Associates from U.S. EPA Administrator Scott Pruitt's political days in Oklahoma have come to K Street.
Glenn Coffee and Crystal Coon began lobbying this week for QuikTrip Corp., a convenience store and gas station chain headquartered in Tulsa, Okla., on the renewable fuel standard, according to lobbying disclosure records released by the Senate.
Coffee served in the Oklahoma state Senate with Pruitt as well as in Oklahoma Republican Gov. Mary Fallin's administration, with Coffee serving as secretary of state and Pruitt as attorney general.
Coon served as chief of staff for Pruitt when he took office as attorney general. She has continued to work with Pruitt, consulting for his federal and state political committees.
Coffee too has been working with Pruitt. His law firm, Glenn Coffee & Associates, has done election law compliance work for Pruitt's state campaign.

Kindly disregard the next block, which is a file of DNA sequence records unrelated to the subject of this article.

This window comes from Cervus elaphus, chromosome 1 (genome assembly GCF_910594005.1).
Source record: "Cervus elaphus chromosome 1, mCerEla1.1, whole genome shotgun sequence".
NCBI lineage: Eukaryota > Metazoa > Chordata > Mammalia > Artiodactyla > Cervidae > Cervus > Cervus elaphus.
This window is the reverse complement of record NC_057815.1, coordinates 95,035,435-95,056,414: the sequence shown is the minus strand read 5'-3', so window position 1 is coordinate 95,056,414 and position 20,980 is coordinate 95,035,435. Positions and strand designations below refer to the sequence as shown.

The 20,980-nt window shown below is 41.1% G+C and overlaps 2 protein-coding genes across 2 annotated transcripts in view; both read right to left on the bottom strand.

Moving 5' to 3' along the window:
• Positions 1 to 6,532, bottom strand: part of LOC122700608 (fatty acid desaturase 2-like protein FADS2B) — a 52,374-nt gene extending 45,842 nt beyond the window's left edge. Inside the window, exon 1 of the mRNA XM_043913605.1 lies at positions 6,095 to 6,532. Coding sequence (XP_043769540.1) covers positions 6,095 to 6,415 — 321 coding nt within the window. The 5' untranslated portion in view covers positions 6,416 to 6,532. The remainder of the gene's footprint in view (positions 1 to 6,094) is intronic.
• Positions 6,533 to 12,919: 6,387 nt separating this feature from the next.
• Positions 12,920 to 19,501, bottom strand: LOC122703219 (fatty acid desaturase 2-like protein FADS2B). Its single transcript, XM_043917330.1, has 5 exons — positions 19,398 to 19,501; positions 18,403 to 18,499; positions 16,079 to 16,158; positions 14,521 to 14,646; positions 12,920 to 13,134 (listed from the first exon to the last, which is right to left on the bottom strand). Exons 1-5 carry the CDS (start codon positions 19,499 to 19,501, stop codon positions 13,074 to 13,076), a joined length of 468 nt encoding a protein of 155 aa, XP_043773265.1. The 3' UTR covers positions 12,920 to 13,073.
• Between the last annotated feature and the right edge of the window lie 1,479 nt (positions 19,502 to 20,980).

The lobbying registration shows both are representing QuickTrip at Coffee's consulting firm, the Coffee Group. The convenience mart chain is both Coffee and Coon's first federal lobbying client, according to records.
"I plan to lobby on behalf of interests that I care about and that share a pro market, pro energy, pro environment vision," Coon said in a statement emailed to E&E News.
QuikTrip has just gotten into the Washington lobbying game. Records show that the company also hired Steptoe & Johnson LLP in July last year and has spent $40,000 on lobbying so far.
As EPA chief, Pruitt has a big part to play in the renewable fuel standard. The agency administers the program, deciding how much ethanol is to be blended into gasoline.
QuikTrip has been in touch with the agency over its concerns with the RFS. It filed comments last month with Pruitt at EPA, attaching a letter sent earlier that said changing the program's so-called point of obligation would be "anti-consumer."
The Trump administration's actions on the RFS are being closely watched. A deal — supposedly engineered by Carl Icahn, the investor and adviser to President Trump — that would have shifted responsibility for renewable fuel mandates from refineries to fuel blenders fell apart earlier this week (Greenwire, March 8).
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